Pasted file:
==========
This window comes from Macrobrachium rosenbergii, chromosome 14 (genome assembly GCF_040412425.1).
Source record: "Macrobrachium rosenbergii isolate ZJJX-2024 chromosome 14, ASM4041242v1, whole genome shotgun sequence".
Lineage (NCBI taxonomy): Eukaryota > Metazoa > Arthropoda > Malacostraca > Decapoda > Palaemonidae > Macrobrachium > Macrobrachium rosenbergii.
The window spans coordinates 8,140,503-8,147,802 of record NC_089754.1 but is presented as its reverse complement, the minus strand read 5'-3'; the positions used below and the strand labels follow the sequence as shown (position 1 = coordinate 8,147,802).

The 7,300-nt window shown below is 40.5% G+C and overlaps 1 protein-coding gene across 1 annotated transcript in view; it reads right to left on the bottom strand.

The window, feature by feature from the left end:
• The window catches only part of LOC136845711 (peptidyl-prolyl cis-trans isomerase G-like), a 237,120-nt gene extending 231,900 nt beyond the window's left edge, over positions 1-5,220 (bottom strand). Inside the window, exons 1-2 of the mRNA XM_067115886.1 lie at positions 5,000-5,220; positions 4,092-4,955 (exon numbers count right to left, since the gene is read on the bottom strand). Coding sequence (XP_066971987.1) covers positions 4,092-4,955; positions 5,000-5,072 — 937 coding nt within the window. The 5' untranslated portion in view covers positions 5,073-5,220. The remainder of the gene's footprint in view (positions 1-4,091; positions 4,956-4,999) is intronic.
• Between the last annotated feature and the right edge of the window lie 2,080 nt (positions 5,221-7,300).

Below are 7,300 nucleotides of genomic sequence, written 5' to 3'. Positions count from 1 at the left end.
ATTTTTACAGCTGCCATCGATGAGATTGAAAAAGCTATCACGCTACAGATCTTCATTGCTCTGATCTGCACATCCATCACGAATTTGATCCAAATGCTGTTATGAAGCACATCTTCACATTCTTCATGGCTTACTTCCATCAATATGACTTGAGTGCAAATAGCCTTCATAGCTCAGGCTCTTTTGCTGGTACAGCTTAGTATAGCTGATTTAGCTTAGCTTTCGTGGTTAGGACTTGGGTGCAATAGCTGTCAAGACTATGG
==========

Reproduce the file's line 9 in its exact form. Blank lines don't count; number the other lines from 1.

Below are 7,300 nucleotides of genomic sequence, written 5' to 3'. Positions count from 1 at the left end.